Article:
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"We all learnt a great deal about Farming - it helped the children to understand the idea of Farming more. A real hands on experience!"

By Reading School Year 4 teacher

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November 2021

November 2021

22 Nov 2021

“May your word to me be fulfilled” My granddaughter S...



 

June 2018

Barn through trees

June 2018

14 Jun 2018

 

 

 

This morning at 3.45am there was the gentle sound of a lark rising in the sky to announce the dawn.  It was only just light, and the song was muted, but followed by a symphony of bird song, climaxing and noisy, but then dispersing 45 minutes later.  It is a great privilege to be living in the heart of the countryside surrounded by ancient woodland and organically farmed land. It is a delight to watch the array of different species of birds busy on Scratchface Lane en route to enjoy large quantities of peanuts and sunflower hearts from feeders outside our kitchen window. A pair of blue tits nested by the back door and nervously fed their hungry chicks from beaks full of caterpillars. Pipistrelle bats emerge in numbers from the top of our roof on their nightly raid on the insect population. One evening we counted over 200. In the field below lapwings have overcome the opposition of kites and crows to protect their vulnerable fledglings. If you stop still and watch, you can see the ears emerge from this year’s lush well-watered crops of barley, and the poppies competing with the crop for sunlight. In the words of the psalmist,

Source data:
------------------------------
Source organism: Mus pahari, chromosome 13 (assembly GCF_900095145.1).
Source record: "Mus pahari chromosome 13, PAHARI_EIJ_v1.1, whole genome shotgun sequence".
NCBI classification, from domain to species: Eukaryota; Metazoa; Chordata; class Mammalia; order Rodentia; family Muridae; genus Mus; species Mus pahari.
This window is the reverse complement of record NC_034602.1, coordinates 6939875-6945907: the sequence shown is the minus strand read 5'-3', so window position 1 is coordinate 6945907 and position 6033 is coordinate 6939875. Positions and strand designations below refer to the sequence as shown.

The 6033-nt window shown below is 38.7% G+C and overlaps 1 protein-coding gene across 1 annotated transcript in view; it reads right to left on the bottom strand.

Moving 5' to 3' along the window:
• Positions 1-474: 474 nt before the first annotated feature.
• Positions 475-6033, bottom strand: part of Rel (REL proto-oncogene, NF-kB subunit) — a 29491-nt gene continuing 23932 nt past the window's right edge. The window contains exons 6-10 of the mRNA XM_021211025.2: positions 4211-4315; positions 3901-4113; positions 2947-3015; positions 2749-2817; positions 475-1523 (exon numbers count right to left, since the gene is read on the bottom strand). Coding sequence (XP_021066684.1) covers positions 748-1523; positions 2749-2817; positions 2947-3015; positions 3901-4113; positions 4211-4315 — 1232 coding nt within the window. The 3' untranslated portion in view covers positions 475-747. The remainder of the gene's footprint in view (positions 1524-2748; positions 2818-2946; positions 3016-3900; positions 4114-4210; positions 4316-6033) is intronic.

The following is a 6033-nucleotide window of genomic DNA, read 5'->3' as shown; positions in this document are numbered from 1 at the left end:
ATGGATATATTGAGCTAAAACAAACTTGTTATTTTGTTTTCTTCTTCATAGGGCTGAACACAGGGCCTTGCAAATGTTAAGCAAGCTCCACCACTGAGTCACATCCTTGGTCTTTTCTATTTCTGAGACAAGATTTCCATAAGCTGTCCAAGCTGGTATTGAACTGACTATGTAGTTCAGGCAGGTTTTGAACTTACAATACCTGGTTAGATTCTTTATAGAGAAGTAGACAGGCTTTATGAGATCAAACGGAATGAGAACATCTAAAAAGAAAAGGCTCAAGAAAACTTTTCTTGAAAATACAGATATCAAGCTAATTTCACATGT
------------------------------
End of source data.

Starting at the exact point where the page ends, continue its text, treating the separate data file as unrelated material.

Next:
`The grasslands of the wilderness overflow;
the hills are clothed with gladness.
13 The meadows are covered with flocks
and the valleys are mantled with grain;
they shout for joy and sing. Psalm 65

But there is a downside.  A £2 cucumber plant from the Garden Centre was removed from the greenhouse by a hungry rat.  It then proceeded to eat five red cabbages on successive nights.  After the first couple of delicious pickings from our strawberry patch a posse of squirrels moved in and ate the lot, and didn’t even wait for the green ones to turn red. So, we are back to rhubarb again.  On a school visit I was trying to persuade my group of little ones not to be frightened as they fed the chickens and turkeys. The next group coming had the joy of satisfying 3 young rats (they were rather sweet) who didn’t want to miss out on the fun. And I am sure I am not alone in finding that the “lawn” has been used to train a new family of badgers how to find ants and other goodies just under the turf.

Enough, let battle commence for what is left of the strawberries, a squirrel proof cage!

John Bishop